Torso II spiral spring balances
These make your sash windows work – just as the weights did in the original windows.
Originally, on timber windows, the weight of the glass and sash was counterbalanced by a lead weight dangling on the end of the cord.
These counter weights meant that wooden windows would open easily (when not painted shut) and remain in the position required, because the glass and timber sash weight was equal to the lead weights, thus it is counter-balanced.
Little or no effort was required to move the sash because there is no friction between the sash and the frame, that’s why they often rattled and were draughty.
These are the Rolls Royce of spring balances. Designed by a Dutchman in 1946, they epitomise great engineering. Individually manufactured in 0.5kg increments (1lb), and for perfect lengths, these balances have two springs; one wound clockwise, the other anti-clockwise.
As a sash is opened, so one spring extends getting longer as the other compresses, getting shorter, counterbalancing each other for their entire life. They are immensely reliable.
It is vital to have good ventilation. Without it people can suffer from breathing difficulties from poor air quality. Original box sashes provided 'natural background ventilation'… known as draughts.
The current building regulations for new buildings offer four system possibilities of achieving background ventilation. The most common adopted methods incorporate the use of trickle vents. Your architect will specify which method has been designed into your property.
When replacing existing windows the rules are slightly more relaxed. If trickle vents are present in the existing windows, they need to be incorporated into the new windows, however we would prefer not to fit them because they provide a super passage for airborn dirt, wind and noise to pass straight through our windows.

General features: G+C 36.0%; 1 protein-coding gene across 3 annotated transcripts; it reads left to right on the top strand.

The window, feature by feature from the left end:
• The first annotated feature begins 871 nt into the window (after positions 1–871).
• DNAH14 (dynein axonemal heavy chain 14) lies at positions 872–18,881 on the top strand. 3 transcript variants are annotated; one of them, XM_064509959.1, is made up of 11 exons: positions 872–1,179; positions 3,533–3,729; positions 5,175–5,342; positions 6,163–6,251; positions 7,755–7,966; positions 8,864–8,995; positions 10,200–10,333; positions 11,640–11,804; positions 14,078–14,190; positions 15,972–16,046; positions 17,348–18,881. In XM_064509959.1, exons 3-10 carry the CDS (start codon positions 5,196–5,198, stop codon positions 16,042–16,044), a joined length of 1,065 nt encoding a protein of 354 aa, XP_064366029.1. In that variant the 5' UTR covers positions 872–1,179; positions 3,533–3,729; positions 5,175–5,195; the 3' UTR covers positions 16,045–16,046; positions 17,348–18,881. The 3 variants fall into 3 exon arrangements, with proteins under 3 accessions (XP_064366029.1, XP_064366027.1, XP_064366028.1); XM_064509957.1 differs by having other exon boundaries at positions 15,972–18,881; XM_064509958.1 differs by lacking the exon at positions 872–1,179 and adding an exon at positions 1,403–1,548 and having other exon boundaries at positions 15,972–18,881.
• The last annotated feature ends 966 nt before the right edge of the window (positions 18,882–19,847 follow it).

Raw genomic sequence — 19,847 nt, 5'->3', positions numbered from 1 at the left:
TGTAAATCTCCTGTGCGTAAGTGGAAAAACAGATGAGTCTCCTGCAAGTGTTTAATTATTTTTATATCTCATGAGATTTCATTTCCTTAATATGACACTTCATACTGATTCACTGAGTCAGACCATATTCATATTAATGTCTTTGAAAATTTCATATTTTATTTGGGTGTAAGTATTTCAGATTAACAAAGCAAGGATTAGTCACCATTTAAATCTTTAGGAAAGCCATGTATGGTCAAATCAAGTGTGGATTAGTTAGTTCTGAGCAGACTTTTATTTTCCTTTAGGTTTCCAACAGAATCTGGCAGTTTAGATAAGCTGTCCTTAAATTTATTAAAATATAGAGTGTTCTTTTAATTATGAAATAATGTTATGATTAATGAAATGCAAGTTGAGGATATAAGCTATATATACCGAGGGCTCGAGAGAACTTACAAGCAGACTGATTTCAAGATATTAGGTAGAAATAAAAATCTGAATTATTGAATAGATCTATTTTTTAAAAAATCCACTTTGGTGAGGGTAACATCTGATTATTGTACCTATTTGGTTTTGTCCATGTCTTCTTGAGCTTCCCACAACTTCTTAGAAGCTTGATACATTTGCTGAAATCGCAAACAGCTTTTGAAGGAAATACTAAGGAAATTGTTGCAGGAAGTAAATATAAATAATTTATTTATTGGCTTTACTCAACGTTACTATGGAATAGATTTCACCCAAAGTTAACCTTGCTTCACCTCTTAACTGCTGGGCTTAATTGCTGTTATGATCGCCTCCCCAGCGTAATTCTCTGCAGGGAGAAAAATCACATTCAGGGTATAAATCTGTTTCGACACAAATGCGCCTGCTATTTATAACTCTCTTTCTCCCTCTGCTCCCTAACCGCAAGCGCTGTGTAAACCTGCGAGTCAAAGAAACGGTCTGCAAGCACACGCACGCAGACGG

We would prefer you used sash windows properly, with both the top and bottom open. Sash windows are more efficient at purge ventilation and changing air than ANY other style of window.
For more information see health benefits.
There is nothing much to worry about with our windows – its just the sashes we make can be very heavy and we’d like to remind you before you try tilting them inwards for cleaning. They have been tested not to fail but its far better to be safe than sorry…
Window furniture suited colours
If you are considering cheaper alternatives where companies simply decide handles, cams, keeps and knobs by price alone, you’ll end up with three or four different colours of brass on the same window.
Because we use just one supplier for all our furniture they guarantee that all the window furniture on Bygone sash windows will match, every component will suite together so cam catches, knobs, limit stops, pole eyes and sash lifts (scroll handles) are available in antique brass, pewter, polished chrome, satin chrome, black and white.